Text in purple indicates the Fr. MacEvilly’s paraphrasing of the scripture he is commenting on. Text in red are my additions.
1 Cor 2:10 But to us God hath revealed them by his Spirit. For the Spirit searcheth all things, yea, the deep things of God.
But, although this wisdom be mysterious, and for ages hidden from the world, it has been made known to us by the revelation of God’s spirit, who is intimately acquainted with all the secret counsels of God.
In this verse the Apostle answers an objection which might be made to him, viz.:—If these things be so hidden and mysterious, how came you to know them? He answers, that he has known them from the revelation of God’s spirit, who is intimately acquainted with the secrets of God. “Searcheth all things.” These words express perfect and intimate knowledge, and contain an allusion to the mode in which human knowledge is acquired; for the Holy Ghost sees all things intuitively without requiring to search for them.
1 Cor 2:11 For what man knoweth the things of a man, but the spirit of a man that is in him? So the things also that are of God, no man knoweth, but the Spirit of God.
(And that the spirit of God, or the Holy Ghost, alone is capable of knowing the secret thoughts and designs of God, may be easily illustrated by a human example); for, who is it that knows the private and hidden thoughts of man, except his own spirit? So it is also with regard to the private thoughts of the divine mind.
He illustrates by a human example, how the Holy Ghost, and He only, is intimately acquainted with the secret designs of God. As no one on earth knows the hidden thoughts of man’s mind, but his own spirit; so no one knows the hidden thoughts of God but “the Spirit of God;” i.e., the Holy Ghost, co-essential with him and possessing the same divine nature. Of course the Son of God is no more excluded here than the Holy Ghost is in another passage, where it is said: “No one knows the Father but the Son,” &c., because when there is a question of the absolute, essential attributes of the Godhead, they alone are excluded, who have a different nature.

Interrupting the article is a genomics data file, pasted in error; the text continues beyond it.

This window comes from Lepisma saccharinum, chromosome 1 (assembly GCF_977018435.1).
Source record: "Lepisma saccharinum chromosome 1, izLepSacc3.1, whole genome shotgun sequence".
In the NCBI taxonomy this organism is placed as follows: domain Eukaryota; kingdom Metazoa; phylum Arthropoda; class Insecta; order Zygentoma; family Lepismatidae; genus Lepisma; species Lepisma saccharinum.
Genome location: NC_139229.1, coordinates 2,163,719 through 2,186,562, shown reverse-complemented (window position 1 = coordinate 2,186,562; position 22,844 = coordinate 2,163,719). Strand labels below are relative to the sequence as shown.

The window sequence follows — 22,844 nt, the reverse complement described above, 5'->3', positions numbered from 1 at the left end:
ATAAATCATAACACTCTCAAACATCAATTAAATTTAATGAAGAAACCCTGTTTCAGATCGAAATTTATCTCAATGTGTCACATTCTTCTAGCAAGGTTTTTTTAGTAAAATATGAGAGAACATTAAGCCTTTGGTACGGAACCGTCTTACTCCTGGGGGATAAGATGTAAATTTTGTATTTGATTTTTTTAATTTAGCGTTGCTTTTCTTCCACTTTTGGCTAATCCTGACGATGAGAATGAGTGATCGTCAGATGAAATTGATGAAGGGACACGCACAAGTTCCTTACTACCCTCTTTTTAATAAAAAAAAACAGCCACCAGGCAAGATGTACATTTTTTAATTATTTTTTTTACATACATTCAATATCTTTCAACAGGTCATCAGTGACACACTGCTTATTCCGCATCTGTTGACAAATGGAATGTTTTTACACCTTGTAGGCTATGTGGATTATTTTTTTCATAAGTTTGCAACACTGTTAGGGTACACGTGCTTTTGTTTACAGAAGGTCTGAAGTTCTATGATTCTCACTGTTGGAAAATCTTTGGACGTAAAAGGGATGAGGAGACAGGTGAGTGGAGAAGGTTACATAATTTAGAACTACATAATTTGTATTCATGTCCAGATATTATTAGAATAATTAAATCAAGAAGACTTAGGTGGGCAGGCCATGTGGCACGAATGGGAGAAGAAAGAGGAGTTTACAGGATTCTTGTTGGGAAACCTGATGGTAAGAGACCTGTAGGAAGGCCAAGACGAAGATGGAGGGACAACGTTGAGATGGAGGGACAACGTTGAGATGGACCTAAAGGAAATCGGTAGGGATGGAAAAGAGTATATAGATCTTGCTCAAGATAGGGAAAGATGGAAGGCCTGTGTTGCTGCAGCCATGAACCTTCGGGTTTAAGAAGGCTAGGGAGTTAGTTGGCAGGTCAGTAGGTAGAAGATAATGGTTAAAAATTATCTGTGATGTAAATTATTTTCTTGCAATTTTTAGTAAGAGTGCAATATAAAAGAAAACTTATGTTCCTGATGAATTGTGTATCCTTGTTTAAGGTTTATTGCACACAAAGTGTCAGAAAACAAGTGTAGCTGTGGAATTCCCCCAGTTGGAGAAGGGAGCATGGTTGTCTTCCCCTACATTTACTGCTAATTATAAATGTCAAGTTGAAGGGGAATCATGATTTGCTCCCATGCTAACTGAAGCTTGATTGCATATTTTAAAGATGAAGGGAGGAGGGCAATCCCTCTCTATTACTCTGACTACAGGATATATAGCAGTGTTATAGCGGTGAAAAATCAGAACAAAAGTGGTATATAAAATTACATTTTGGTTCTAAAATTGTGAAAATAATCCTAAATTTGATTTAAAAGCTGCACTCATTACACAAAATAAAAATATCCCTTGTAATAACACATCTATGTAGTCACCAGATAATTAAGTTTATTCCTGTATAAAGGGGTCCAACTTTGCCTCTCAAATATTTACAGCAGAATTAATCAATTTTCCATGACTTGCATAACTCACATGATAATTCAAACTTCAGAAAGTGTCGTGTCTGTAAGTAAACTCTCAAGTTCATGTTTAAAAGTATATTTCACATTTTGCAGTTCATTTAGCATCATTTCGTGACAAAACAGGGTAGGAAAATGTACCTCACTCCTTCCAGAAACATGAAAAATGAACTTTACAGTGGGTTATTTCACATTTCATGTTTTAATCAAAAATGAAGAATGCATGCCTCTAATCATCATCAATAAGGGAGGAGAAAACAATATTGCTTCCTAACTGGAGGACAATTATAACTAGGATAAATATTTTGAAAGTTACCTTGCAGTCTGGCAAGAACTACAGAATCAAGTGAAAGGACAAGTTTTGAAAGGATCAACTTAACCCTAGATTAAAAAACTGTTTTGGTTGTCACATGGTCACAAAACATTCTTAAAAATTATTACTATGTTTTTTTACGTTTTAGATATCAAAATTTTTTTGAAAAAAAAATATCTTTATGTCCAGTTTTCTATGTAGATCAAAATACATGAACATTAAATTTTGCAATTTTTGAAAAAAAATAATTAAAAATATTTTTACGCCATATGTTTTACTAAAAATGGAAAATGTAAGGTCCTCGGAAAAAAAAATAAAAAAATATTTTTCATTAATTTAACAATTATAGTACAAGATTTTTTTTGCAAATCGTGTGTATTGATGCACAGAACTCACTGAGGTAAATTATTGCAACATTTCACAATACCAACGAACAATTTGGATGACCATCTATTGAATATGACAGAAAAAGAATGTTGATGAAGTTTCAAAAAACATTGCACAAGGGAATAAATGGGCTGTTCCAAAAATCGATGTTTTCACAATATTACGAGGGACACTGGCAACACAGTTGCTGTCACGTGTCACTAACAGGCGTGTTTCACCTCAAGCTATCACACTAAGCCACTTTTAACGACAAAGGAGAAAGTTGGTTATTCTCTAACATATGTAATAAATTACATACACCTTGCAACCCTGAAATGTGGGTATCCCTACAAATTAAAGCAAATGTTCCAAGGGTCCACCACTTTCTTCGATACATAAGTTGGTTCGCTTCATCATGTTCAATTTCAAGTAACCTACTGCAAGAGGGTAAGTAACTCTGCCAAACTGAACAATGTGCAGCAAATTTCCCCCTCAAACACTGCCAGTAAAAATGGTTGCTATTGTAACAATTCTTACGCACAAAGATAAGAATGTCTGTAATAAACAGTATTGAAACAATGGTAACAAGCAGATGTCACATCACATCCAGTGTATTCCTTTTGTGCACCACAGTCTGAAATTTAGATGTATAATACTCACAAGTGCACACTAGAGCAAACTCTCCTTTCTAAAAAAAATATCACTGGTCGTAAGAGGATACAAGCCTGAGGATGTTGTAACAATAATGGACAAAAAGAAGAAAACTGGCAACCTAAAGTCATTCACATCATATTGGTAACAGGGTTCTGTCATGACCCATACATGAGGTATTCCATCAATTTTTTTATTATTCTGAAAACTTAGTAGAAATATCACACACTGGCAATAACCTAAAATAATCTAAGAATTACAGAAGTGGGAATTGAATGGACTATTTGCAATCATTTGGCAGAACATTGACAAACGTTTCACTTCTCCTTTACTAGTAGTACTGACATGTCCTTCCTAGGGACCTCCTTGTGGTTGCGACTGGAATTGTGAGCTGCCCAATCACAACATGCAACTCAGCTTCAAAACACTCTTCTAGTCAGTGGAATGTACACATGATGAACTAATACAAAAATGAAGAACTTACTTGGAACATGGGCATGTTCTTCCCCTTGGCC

1 Cor 2:12 Now, we have received not the spirit of this world, but the Spirit that is of God: that we may know the things that are given us from God.
And it is this same spirit, co-essential with God—a spirit opposed to the spirit of this world—that we have received, so that through him we may be enabled to know the general gifts which have been bestowed on the Church by Christ.
“Of this world,” in Greek, τοῦ κοσμοῦ (tou kosmou), “of the world.” “That we may know the things,” &c. These words refer to the general effects of God’s goodness, contained in the wisdom of God, of which he speaks all through this chapter. Hence they furnish no argument in favour of the justifying faith of heretics, which requires a particular knowledge, and has a special object, viz., the justification of the particular individual who has this faith; whereas here, there is a question of general knowledge imparted by God’s spirit.
1 Cor 2:13 Which things also we speak: not in the learned words of human wisdom, but in the doctrine of the Spirit, comparing spiritual things with spiritual.
Of which general gifts and blessings, contained in the wisdom of God, we treat, not in the learned language borrowed from human wisdom, but in the language taught us by the same spirit of God, accommodating spiritual language and subjects to spiritual persons.
“But in the doctrine of the spirit.” (In the common Greek, of the Holy Ghost; the epithet, “Holy,” is wanting in some of the chief MSS. and some versions, and rejected by Griesbach). “Comparing spiritual things with spiritual.” The interpretation of these words, given in the Paraphrase, is the one that accords best with the entire context. The Apostle wishes to convey by them, that his reason for not preaching the sublime truths of religion to the Corinthians was, because they were not “spiritual” persons, to whom alone such spiritual subjects were suited. This interpretation derives probability from the following verse. The words may also be interpreted thus: accommodating spiritual language to spiritual matters or subjects; according to which interpretation these latter words are nothing more than a repetition in a different form of the idea conveyed by the words, “not in the learned words of human wisdom.” It is by no means unusual with writers to repeat the same idea in different words.
1 Cor 2:14 But the sensual man perceiveth not these things that are of the Spirit of God. For it is foolishness to him: and he cannot understand, because it is spiritually examined.
And my reason for not treating of these exalted spiritual subjects indiscriminately before all is, that the sensual or animal man, that is to say, the man who is not practised in the principles of faith, cannot understand the exalted truths of God’s spirit. To such a man they are folly, because they arc to be examined on spiritual principles, with which he is not conversant.